Writing Box thumbnail 1
Writing Box thumbnail 2
+69
images
Image of Gallery in South Kensington
On display at V&A South Kensington
Islamic Middle East, Room 42, The Jameel Gallery

Writing Box

1280s (made), 1302-1303 (made)
Place of origin

The lid of this pen box carries the name and titles of Sultan Dawud of Yemen. He was a member of the Rasulid dynasty, which had close connections with the Mamluk sultans of Cairo. They may have sent the box as a gift.

The box bears the Rasulid badge of a five-petalled rosette, which has been inlaid over an earlier device of an eagle with outstretched wings. This later work took place either in Yemen or Egypt.

Metalworkers often transformed objects made from brass by adding sophisticated inlaid surface ornament. For larger motifs, they chiselled out small areas of brass and filled them with thin sheets of silver, gold and copper. They added detail by chasing the surface of the softer metals created contrast with a black filler, as on this piece.


Object details

Categories
Object type
Parts
This object consists of 4 parts.

  • Writing Box
  • Inkwell
  • Inkwell
  • Sand Box
Materials and techniques
Brass inlaid with gold and silver and a black compound
Brief description
Rectangular writing box, brass, inlaid with silver, gold and a black material, made, probably in Cairo, for Sultan Da'ud of Yemen (r. 1296–1321) and dated AH 702, equivalent to AD 1302–3, with internal elements from an earlier inlaid brass writing box, attributed to the 1280s, as well as other parts of a much later date, including two custom-made inkwells and a sand box, the hinges and the fastening also of a much later date.
Physical description
Rectangular writing box, brass, raised from sheet, engraved and inlaid with gold and silver and a black compound, the silver chased with additional details. The decoration includes repeated use of the large rosette that was the heraldic device of the Rasulid dynasty of Yemen, the name and titles of Sultan Da'ud (r. 1296-1321), and the date 702 in the Muslim calendar, equivalent to 1302–3. Interior elements were re-used from an earlier writing box made for the Mamluk Sultan Qalawun (r. 1279–1290) or a member of his family, probably in the 1280s. The interior was reconfigured at a much later date, when two custom-made inkwells and a sand box were inserted. The hinges and the fastening device (a staple and a hasp) are also of a later date.

Dimensions
  • Height: 12.5cm
  • Length: 34.5cm
  • Diameter: 17.7cm
When open
Style
Production typeUnique
Marks and inscriptions
  • A. On top of the lid عزّ لمولانا السلطان الملك المؤيّد العالم العادل هزبر الدنيا والدين داوود بن مولانا السلطان الشهيد الملك المظفّر
  • B Around the sides of the lid عزّ لمولانا السلطان الملك المؤيّد العالم العادل المجاهد المرابط المثاغر هزبر الدنيا والدين داوود بن مولانا السلطان (ا)لشهيد الملك المظفّر ابن مولانا السلطان الشهيد الملك المنصور عزّ نصره عُملت في سنة إثنين وسبعمائة
  • C On the inside of the lid عزّ لمولانا السلطان الملك المؤيّد العالم العادل هزبر الدنيا والدين داوود عزّ نصره
  • D On the base of the box, inside إذا ما شئت أن تحيا حياة سهلة المحيا فلا تحسد ولا تحقد ولا تغتر بالدنيا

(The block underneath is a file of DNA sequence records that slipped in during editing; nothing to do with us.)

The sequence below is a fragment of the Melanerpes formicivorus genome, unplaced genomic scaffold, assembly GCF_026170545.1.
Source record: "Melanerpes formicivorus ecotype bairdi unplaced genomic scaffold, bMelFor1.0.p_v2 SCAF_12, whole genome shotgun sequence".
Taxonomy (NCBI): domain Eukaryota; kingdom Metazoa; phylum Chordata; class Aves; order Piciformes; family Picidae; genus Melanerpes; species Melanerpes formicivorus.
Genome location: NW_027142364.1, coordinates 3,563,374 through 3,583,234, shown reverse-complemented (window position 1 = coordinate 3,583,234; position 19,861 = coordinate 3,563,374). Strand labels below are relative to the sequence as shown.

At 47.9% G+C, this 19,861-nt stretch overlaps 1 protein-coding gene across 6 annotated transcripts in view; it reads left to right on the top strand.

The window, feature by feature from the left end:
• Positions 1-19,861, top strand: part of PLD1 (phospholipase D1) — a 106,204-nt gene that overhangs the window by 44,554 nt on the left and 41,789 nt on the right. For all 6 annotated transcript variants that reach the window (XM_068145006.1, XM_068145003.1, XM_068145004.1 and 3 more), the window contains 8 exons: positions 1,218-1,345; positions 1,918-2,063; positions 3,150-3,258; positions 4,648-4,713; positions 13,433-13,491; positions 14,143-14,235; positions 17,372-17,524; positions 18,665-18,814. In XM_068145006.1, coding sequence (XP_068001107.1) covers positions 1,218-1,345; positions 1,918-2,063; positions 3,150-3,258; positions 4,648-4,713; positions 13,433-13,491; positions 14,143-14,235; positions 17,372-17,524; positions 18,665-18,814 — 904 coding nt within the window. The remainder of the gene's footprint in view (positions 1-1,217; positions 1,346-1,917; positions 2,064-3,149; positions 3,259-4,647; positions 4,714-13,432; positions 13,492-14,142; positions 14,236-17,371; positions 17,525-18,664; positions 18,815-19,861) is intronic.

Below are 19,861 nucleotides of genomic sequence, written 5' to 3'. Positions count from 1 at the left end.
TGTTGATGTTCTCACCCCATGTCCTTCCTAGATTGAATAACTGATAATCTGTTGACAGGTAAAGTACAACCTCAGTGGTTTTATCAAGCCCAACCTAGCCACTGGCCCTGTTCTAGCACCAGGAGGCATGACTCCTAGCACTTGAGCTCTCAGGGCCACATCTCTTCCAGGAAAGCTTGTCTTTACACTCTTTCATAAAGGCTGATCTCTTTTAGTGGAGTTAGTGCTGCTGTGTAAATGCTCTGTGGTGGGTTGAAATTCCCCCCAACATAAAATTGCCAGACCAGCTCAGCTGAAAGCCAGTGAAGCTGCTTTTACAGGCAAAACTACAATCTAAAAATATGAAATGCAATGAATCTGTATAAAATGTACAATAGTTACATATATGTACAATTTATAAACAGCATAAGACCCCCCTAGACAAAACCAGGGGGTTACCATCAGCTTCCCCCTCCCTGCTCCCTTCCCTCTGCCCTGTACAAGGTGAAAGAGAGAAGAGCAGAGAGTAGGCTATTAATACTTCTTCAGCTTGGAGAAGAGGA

Gallery label
Jameel Gallery Writing Box Egypt Dated 1302 The lid carries the name of Sultan Dawud of Yemen. His dynasty, the Rasulids, had close connections with the Mamluk sultans of Cairo, who may have sent the box as a gift. Either in Yemen or Egypt, the Rasulids' badge, a five-petalled rosette, was inlaid over an earlier device, an eagle with outstretched wings. Brass with inlay of silver, gold and a black composition; the ink pots and sand pot are later replacements Museum no. 370 to C-1897(Jameel Gallery)
Object history
Provenance
Purchased in Istanbul in 1897 from Mrs Alice Whitaker, daughter and heir of William Henry Wrench (1836-96). Wrench was British consul in the city when he died, and he had formed a significant collection of Ottoman and Iranian objects while in the consular service. For images of how Wrench displayed his collection in his home in the Pera (Beyoğlu) district of the city, see V&A: PH.331 to 334-1892.
Summary
The lid of this pen box carries the name and titles of Sultan Dawud of Yemen. He was a member of the Rasulid dynasty, which had close connections with the Mamluk sultans of Cairo. They may have sent the box as a gift.

The box bears the Rasulid badge of a five-petalled rosette, which has been inlaid over an earlier device of an eagle with outstretched wings. This later work took place either in Yemen or Egypt.

Metalworkers often transformed objects made from brass by adding sophisticated inlaid surface ornament. For larger motifs, they chiselled out small areas of brass and filled them with thin sheets of silver, gold and copper. They added detail by chasing the surface of the softer metals created contrast with a black filler, as on this piece.
Bibliographic references
  • Rachel Ward, “Green or Mean? Mamluk vessels recycled for the Rasulid sultans”, in Art, Trade and Patronage in the Islamic World and Beyond. From the Fatimids to the Mughals. Studies presented to Doris Behrens-Abouseif, edited by Alison Ohta, J.M. Rogers and Rosalind Wade-Haddon, London, 2016, 36–47.
  • Noha Sadek, "Red Rosettes: Colors of Power and Piety in Rasulid Yemen", in Jonathan Bloom and Sheila Blair, editors, And Diverse are Their Hues: Color in Islamic Art and Culture, New Haven and London, 2011, pp.222-243.
Collection
Accession number
370-1897

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Record createdJanuary 13, 2005
Record URL
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